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Rifater (isoniazid / pyrazinamide / rifampin) Disease Interactions

There are 17 disease interactions with Rifater (isoniazid / pyrazinamide / rifampin):

Major

Inh (Includes Rifater) ↔ Hepatotoxicity

Severe Potential Hazard, High plausibility

Applies to: Liver Disease, Alcoholism

The use of isoniazid is contraindicated in patients with acute liver disease or a history of hepatic injury due to isoniazid. Caution is advised when using the drug in patients with chronic liver disease or a history of alcoholism. Isoniazid has been associated with severe and sometimes fatal hepatitis, which may occur even after many months of therapy. In a US Public Health Service Surveillance Study of nearly 14,000 isoniazid patients, the incidence of hepatitis was 1.25%, of which 4.6% was fatal. However, more recent studies have reported considerably lower rates when CDC guidelines for selection and monitoring of patients were followed. Epidemiologic studies indicate an increased incidence with increasing age, alcohol use, and female gender. As a precautionary measure, routine monitoring of serum transaminases (SGOT, SGPT) and bilirubin may be considered, although a transient and harmless increase in serum transaminase reportedly occurs in 10% to 20% of patients, usually in the first 3 months of therapy. Patients should be advised to promptly discontinue isoniazid therapy and seek medical attention if they experience signs or symptoms suggestive of liver damage such as fever, rash, anorexia, nausea, vomiting, fatigue, right upper quadrant pain, dark urine, and jaundice. Reinstitution of the drug should occur only after symptoms and laboratory abnormalities resolve, with low and gradually increasing dosages.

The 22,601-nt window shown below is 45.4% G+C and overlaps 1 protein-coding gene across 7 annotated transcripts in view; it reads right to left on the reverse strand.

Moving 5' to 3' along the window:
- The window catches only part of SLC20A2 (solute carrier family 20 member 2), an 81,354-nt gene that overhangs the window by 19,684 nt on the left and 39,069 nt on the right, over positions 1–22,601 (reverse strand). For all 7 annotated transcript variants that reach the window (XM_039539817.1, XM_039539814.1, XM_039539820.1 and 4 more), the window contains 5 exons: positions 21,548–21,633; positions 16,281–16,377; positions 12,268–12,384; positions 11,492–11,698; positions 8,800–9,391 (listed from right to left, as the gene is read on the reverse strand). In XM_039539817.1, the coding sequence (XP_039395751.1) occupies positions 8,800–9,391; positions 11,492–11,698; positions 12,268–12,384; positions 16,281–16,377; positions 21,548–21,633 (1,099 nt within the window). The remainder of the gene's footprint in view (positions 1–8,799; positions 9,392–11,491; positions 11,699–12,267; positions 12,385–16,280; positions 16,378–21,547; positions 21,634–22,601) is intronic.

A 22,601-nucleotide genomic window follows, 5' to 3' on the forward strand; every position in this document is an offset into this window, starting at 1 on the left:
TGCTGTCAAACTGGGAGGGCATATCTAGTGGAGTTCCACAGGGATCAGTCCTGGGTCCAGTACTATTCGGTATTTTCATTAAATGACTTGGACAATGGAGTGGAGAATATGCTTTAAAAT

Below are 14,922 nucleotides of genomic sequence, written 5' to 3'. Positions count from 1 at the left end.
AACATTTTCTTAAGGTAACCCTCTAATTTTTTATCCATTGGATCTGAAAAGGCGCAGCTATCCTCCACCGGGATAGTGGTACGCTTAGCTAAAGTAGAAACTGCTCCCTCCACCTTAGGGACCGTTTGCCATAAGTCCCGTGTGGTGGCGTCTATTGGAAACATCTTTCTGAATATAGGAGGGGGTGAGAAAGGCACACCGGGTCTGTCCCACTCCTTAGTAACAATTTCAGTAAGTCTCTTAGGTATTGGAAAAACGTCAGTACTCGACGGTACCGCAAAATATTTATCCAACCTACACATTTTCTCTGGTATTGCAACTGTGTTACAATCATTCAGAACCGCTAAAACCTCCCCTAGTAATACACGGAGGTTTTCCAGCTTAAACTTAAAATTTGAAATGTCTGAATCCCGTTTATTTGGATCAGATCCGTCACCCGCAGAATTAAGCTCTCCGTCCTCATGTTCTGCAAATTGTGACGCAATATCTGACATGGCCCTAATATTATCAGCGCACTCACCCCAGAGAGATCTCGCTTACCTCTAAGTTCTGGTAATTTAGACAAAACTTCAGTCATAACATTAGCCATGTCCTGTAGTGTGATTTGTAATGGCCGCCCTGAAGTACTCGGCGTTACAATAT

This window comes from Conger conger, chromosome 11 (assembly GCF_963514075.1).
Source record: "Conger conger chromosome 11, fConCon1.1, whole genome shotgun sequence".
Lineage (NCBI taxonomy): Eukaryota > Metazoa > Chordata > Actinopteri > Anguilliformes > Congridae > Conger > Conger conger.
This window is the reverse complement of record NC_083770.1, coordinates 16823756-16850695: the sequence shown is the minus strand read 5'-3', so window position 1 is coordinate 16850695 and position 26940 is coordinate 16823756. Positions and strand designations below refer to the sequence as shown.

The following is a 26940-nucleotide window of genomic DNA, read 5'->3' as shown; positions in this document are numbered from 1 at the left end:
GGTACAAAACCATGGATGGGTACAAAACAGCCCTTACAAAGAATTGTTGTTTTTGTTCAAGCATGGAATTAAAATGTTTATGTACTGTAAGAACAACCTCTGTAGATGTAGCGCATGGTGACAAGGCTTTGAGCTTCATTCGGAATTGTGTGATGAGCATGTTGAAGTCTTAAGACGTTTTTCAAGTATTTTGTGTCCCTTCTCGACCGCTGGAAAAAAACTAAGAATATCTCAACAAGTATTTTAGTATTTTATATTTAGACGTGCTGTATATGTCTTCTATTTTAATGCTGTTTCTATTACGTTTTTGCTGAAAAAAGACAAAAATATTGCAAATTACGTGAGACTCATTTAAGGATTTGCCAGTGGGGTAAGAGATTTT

References

  1. Maddrey WC "Drug-related acute and chronic hepatitis." Clin Gastroenterol 9 (1980): 213-24
  2. Yamamoto T, Suou T, Hirayama C "Elevated serum aminotransferase induced by isoniazid in relation to isoniazid acetylator phenotype." Hepatology 6 (1986): 295-8
  3. "Product Information. INH (isoniazid)." Ciba Pharmaceuticals, Summit, NJ.
View all 15 references
Major

Inh (Includes Rifater) ↔ Liver Disease

Severe Potential Hazard, High plausibility

Applies to: Liver Disease

Isoniazid is primarily metabolized by the liver. Patients with liver disease may be at greater risk for adverse effects from isoniazid due to decreased drug clearance. Dosage reductions are recommended in these patients.

References

  1. "Product Information. INH (isoniazid)." Ciba Pharmaceuticals, Summit, NJ.
  2. Acocella G, Bonollo L, Garimoldi M, et al "Kinetics of rifampicin and isoniazid administered alone and in combination to normal subjects and patients with liver disease." Gut 13 (1972): 47-53